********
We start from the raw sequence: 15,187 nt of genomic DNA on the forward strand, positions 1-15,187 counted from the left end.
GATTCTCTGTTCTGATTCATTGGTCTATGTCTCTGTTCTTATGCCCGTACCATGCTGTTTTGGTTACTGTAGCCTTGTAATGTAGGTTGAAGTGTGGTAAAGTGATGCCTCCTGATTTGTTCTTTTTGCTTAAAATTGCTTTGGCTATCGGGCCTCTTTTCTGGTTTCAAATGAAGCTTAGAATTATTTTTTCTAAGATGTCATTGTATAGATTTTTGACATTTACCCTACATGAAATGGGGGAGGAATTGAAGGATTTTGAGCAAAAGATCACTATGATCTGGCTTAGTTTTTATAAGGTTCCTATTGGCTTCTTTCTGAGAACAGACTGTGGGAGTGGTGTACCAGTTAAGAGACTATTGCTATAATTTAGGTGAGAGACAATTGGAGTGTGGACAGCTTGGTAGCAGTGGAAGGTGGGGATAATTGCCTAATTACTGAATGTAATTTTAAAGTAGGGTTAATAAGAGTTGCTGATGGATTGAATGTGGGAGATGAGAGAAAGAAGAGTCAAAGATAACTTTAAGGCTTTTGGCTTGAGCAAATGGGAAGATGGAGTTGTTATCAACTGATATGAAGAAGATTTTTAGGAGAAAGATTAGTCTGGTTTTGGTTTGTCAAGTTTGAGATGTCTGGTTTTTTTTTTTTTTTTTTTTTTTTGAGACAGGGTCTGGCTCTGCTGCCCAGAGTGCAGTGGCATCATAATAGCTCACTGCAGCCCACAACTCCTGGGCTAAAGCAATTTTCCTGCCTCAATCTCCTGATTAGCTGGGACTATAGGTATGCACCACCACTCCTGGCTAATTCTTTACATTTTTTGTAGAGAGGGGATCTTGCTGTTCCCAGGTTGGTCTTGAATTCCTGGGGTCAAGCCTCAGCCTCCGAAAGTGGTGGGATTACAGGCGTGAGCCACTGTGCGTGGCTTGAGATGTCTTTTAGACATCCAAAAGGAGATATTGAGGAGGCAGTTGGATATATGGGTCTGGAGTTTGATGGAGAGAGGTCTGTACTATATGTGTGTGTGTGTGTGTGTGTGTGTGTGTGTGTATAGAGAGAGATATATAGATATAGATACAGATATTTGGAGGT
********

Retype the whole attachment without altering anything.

We start from the raw sequence: 15,187 nt of genomic DNA on the forward strand, positions 1-15,187 counted from the left end.
GATTCTCTGTTCTGATTCATTGGTCTATGTCTCTGTTCTTATGCCCGTACCATGCTGTTTTGGTTACTGTAGCCTTGTAATGTAGGTTGAAGTGTGGTAAAGTGATGCCTCCTGATTTGTTCTTTTTGCTTAAAATTGCTTTGGCTATCGGGCCTCTTTTCTGGTTTCAAATGAAGCTTAGAATTATTTTTTCTAAGATGTCATTGTATAGATTTTTGACATTTACCCTACATGAAATGGGGGAGGAATTGAAGGATTTTGAGCAAAAGATCACTATGATCTGGCTTAGTTTTTATAAGGTTCCTATTGGCTTCTTTCTGAGAACAGACTGTGGGAGTGGTGTACCAGTTAAGAGACTATTGCTATAATTTAGGTGAGAGACAATTGGAGTGTGGACAGCTTGGTAGCAGTGGAAGGTGGGGATAATTGCCTAATTACTGAATGTAATTTTAAAGTAGGGTTAATAAGAGTTGCTGATGGATTGAATGTGGGAGATGAGAGAAAGAAGAGTCAAAGATAACTTTAAGGCTTTTGGCTTGAGCAAATGGGAAGATGGAGTTGTTATCAACTGATATGAAGAAGATTTTTAGGAGAAAGATTAGTCTGGTTTTGGTTTGTCAAGTTTGAGATGTCTGGTTTTTTTTTTTTTTTTTTTTTTTTGAGACAGGGTCTGGCTCTGCTGCCCAGAGTGCAGTGGCATCATAATAGCTCACTGCAGCCCACAACTCCTGGGCTAAAGCAATTTTCCTGCCTCAATCTCCTGATTAGCTGGGACTATAGGTATGCACCACCACTCCTGGCTAATTCTTTACATTTTTTGTAGAGAGGGGATCTTGCTGTTCCCAGGTTGGTCTTGAATTCCTGGGGTCAAGCCTCAGCCTCCGAAAGTGGTGGGATTACAGGCGTGAGCCACTGTGCGTGGCTTGAGATGTCTTTTAGACATCCAAAAGGAGATATTGAGGAGGCAGTTGGATATATGGGTCTGGAGTTTGATGGAGAGAGGTCTGTACTATATGTGTGTGTGTGTGTGTGTGTGTGTGTGTGTGTATAGAGAGAGATATATAGATATAGATACAGATATTTGGAGGT